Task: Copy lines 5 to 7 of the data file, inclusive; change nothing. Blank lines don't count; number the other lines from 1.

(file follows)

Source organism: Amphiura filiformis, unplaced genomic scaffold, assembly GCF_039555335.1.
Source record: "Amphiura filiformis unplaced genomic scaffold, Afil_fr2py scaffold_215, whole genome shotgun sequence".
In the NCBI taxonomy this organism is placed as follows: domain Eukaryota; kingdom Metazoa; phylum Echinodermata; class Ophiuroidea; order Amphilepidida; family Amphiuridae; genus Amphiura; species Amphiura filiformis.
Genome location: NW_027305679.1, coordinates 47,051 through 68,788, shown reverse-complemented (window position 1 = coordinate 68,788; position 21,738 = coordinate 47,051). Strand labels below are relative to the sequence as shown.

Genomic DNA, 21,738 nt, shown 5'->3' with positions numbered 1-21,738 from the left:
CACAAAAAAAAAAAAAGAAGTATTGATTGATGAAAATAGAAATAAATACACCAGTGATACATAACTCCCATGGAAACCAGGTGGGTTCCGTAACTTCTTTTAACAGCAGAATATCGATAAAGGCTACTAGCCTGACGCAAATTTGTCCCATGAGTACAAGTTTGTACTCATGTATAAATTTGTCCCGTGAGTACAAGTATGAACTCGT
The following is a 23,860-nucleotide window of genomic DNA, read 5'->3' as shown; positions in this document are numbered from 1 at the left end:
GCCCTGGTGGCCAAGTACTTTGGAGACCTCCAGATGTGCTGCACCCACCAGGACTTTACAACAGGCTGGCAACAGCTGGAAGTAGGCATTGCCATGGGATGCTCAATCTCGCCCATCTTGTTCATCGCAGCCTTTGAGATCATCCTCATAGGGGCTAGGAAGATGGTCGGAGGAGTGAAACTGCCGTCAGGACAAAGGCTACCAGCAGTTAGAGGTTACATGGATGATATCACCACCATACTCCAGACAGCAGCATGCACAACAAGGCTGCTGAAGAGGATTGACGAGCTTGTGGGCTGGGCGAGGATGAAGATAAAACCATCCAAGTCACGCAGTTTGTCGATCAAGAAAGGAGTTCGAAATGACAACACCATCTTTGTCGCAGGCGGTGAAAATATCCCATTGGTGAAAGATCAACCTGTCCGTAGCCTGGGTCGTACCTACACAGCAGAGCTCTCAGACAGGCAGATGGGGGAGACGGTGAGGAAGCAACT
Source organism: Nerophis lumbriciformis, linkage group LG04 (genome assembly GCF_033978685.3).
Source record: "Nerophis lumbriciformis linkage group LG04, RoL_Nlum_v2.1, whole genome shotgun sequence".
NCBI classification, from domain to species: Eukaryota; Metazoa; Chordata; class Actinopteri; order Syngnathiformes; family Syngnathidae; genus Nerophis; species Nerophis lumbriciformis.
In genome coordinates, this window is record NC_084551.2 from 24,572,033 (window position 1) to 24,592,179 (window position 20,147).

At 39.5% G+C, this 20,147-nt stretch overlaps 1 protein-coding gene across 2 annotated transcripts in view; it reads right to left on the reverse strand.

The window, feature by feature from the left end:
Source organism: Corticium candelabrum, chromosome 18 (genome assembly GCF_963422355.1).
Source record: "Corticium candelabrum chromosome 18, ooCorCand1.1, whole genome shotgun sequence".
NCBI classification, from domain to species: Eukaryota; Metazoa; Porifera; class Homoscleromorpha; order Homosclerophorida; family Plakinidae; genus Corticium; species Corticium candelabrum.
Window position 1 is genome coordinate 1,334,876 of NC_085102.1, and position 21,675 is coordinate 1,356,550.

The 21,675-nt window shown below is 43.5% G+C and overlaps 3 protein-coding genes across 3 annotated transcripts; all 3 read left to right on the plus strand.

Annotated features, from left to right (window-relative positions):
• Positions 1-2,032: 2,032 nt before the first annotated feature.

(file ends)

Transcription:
Genomic DNA, 21,738 nt, shown 5'->3' with positions numbered 1-21,738 from the left:
CACAAAAAAAAAAAAAGAAGTATTGATTGATGAAAATAGAAATAAATACACCAGTGATACATAACTCCCATGGAAACCAGGTGGGTTCCGTAACTTCTTTTAACAGCAGAATATCGATAAAGGCTACTAGCCTGACGCAAATTTGTCCCATGAGTACAAGTTTGTACTCATGTATAAATTTGTCCCGTGAGTACAAGTATGAACTCGT
The following is a 23,860-nucleotide window of genomic DNA, read 5'->3' as shown; positions in this document are numbered from 1 at the left end: